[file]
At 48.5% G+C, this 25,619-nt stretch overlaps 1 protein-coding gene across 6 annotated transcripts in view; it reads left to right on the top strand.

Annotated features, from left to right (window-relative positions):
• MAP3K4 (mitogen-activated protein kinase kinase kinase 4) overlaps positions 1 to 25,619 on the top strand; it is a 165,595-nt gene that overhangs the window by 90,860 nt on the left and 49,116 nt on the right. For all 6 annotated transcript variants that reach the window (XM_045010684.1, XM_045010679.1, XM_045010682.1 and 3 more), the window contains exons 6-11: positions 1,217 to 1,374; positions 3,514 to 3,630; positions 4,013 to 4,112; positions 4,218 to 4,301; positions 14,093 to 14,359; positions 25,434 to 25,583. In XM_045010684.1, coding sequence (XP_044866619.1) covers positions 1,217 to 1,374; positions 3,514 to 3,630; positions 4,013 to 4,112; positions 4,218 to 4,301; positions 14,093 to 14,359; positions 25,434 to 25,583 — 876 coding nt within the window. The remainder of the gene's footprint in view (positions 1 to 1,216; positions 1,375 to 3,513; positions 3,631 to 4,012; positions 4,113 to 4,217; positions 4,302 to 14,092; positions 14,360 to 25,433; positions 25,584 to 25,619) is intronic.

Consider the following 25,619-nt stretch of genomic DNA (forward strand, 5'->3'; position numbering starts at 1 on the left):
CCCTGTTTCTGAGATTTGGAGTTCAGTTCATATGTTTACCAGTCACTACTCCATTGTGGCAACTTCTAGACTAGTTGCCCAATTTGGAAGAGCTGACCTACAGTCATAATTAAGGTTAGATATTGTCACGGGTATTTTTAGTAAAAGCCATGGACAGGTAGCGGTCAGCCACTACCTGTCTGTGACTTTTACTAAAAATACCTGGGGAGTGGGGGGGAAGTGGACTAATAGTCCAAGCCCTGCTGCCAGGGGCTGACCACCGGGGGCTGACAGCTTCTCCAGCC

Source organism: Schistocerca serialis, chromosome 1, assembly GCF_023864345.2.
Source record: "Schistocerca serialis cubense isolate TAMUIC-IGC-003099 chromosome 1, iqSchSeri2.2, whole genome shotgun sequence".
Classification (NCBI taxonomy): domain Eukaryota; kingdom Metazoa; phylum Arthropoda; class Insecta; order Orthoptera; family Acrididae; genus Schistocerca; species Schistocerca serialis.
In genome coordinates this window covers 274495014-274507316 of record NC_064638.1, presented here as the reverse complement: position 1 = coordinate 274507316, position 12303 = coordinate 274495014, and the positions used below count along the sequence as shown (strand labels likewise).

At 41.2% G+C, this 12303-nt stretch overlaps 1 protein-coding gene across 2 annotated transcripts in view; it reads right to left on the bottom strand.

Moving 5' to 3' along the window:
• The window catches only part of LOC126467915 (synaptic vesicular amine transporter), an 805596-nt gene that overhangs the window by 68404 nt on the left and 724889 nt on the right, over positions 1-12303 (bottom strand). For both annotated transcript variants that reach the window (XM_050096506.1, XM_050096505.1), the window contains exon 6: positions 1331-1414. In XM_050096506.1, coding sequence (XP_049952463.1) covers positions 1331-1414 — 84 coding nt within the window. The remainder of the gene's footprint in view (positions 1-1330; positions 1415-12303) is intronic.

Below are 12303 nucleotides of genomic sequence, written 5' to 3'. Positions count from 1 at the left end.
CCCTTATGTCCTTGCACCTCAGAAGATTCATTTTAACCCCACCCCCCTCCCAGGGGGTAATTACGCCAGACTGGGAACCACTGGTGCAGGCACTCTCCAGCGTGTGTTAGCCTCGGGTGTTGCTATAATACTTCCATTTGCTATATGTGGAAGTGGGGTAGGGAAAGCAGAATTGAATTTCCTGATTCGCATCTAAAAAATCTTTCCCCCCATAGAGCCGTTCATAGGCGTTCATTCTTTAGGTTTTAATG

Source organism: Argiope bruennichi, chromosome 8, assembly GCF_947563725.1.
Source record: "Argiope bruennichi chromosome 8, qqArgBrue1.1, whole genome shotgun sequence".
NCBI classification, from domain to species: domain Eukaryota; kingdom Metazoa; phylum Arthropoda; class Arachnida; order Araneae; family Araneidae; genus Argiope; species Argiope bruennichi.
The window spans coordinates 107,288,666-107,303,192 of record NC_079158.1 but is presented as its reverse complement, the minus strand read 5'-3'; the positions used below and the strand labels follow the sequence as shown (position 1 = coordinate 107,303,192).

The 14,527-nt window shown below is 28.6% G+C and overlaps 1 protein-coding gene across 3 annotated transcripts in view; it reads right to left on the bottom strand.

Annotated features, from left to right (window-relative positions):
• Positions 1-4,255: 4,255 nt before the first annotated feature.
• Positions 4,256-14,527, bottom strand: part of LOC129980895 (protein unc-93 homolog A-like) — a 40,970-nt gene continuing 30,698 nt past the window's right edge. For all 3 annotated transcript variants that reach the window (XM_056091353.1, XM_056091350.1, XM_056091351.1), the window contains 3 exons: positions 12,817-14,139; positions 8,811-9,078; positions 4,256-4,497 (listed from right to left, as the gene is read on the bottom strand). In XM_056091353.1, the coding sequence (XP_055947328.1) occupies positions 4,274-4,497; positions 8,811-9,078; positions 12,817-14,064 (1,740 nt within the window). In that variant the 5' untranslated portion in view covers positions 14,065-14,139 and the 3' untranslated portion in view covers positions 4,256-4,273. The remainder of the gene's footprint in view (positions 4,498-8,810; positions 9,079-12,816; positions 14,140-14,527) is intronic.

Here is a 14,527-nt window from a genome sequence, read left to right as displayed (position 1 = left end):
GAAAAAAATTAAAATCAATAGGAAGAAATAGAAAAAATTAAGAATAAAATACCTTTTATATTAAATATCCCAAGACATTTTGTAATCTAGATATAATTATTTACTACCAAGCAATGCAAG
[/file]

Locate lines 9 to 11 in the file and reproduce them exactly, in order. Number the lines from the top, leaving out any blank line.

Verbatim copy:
In genome coordinates this window covers 274495014-274507316 of record NC_064638.1, presented here as the reverse complement: position 1 = coordinate 274507316, position 12303 = coordinate 274495014, and the positions used below count along the sequence as shown (strand labels likewise).

At 41.2% G+C, this 12303-nt stretch overlaps 1 protein-coding gene across 2 annotated transcripts in view; it reads right to left on the bottom strand.

Moving 5' to 3' along the window: